Dog looking less chipper now
Cloud closing in
We reached the summit ridge at a dip and where the path forked right or left we took the right fork to the west. The path weaved round and over rocky lumps with one short section of wet rock where I got hands on, which would probably have been fine if it was dry.
I'd read about the wide-ranging views from the top of Beinn a' Chroin but on the day we were there it was wide-ranging cold wet opaqueness, with ghostly shapes looming ahead. Funny thing is I was still enjoying it, which is possibly more than my dog was, about to summit her third Munro and wondering why this walk was so cold, dreich and miserable.
No views here
We passed the cairn we took to be the true summit and continued west for a bit just to check there was nothing more prominent further on. At that point we met a couple coming the opposite way who confirmed there was nothing but a steep descent the way they had come. They had climbed An Caisteal and were chuffed to have reached their second Munro of the day. The man was most enthusiastic about the outcome of their day so far, while his wife rolled her eyes to me behind his back and said quietly "Why do we do this?".
Looking back to summit
I think Keira shared her sentiments, as can be deduced from her demeanour in the summit photo. As may also be deduced, the summit views were zilch.
Sitting at summit cairn with hood almost blown off
We didn't hang about for long but joined the other couple returning the way we'd come. When we reached the fork in the path at the start of the descent they decided to keep going to the other (lower) summit cairn so we did the same, not that we expected the view to be any better, which it wasn't.
We were keeping an eye out for a sheltered spot to stop for lunch but there wasn't anywhere obvious so we sat down at the side of the path just before the dip in the ridge which was our way down. It was at least out of the immediate blast of the wind from the north. Keira got her usual carrot and half my egg sandwiches to cheer her up. In any case I wasn't all that hungry and I figured the dog's need was greater then mine for keeping herself warm when we weren't moving. Having said that she perked up once we got going again and was her usual enthusiastic self once we were out of the cloud. She's maybe a fair weather walker.
Lunch stop on return from other summit cairn
Back to join path we came up
Way down from dip in summit ridge
Back down to Glen Falloch
A winding path all the way
When we reached the river crossing I chose a different way over, not wanting to risk the wobbly boulder. It involved first lowering myself down a sheer bit of rock but was an easier crossing. I wasn't far up the opposite bank when I heard a plaintive howl and looking back there was Keira sitting above the bit I came down. I called her to come but she wouldn't budge.
In common with all labradors, Keira loves water and is a strong swimmer. But she'd got herself into a negative mindset about crossing this particular stretch of water and like with rebooting the computer I had to get her out of it. So I walked downstream to where the bank was level and grassy rather than steep and rocky and threw a stone in. Immediately her retriever instinct kicked in and she was into that stream with tail wagging, looking for the exact stone I threw.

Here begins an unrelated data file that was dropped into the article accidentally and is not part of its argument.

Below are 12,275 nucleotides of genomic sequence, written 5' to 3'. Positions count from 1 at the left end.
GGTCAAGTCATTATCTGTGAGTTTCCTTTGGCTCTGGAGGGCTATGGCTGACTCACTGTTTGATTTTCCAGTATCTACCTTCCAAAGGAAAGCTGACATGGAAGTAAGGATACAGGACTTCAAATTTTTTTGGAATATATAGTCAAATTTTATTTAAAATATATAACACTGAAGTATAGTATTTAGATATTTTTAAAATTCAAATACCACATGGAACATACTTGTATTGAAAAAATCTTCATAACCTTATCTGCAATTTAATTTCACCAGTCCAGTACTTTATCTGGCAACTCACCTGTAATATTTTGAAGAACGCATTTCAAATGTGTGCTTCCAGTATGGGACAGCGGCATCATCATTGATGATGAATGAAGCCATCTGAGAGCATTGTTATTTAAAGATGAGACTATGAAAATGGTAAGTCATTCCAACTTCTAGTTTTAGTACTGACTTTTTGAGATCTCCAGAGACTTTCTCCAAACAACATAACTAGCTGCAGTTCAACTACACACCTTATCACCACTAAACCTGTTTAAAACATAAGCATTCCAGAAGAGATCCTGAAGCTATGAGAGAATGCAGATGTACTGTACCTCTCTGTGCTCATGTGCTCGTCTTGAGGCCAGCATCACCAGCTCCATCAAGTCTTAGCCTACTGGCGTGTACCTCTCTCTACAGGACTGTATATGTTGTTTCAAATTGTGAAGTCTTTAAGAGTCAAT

After that all was straightforward, back to the vegetated rock, over and round the swampy bits and back on to the hydro track from where it took 25 minutes to get back to the layby.
So was it a good idea to do an out and back along Glen Falloch to climb Beinn a' Chroin? For me at the tail end of a strange year of frustrated plans the answer is a resounding yes. I'd tried for so long to climb this hill that it didn't matter in the end how I did it or that there were no views from the top. Glen Falloch is a beautiful glen and even after all that rain it was still possible to walk along it with relatively dry feet. I honestly enjoyed it and was grateful to Anthony for coming with me and that he enjoyed it too!
by Huff_n_Puff » Sat Jan 30, 2021 5:40 pm
by Anne C » Sat Jan 30, 2021 8:14 pm
by dogplodder » Mon Feb 01, 2021 6:51 pm
Huff_n_Puff wrote:Some lovely moody photos here, shame about the weather at the summit, I remember a great view down Glen Falloch right to Ben Nevis. Had to laugh at Keira, she was such a savvy young hill dog in the Grey Corries, but perhaps you're right, she's a good weather walker, just like us
She's done too much walking with me not to want it to be fine and sunny!
by dogplodder » Thu Feb 04, 2021 2:35 pm
Anne C wrote:Very enjoyable and interesting report dogplodder - I've got Beinn a Chroin still to do too and hope to finally do it this year via the route you used. Will be referring to your report again once we are out of lockdown here in Glasgow! You got some good photos too, despite no views at the top.
Thanks Anne. Hopefully when you go you will get your usual wonderful views from the top and I will look forward to seeing your evidence of that!
by Grisu » Sat Feb 06, 2021 2:35 pm
by dogplodder » Tue Feb 09, 2021 2:40 pm
Grisu wrote:Thanks for the report, only have passed the place on my travels to the north or west. To read a report make an unkown place more familiar so that I will remember it next time I am looking for walks.
To be honest it's probably better done along with An Caisteal, but done alone I found it fine to do this way!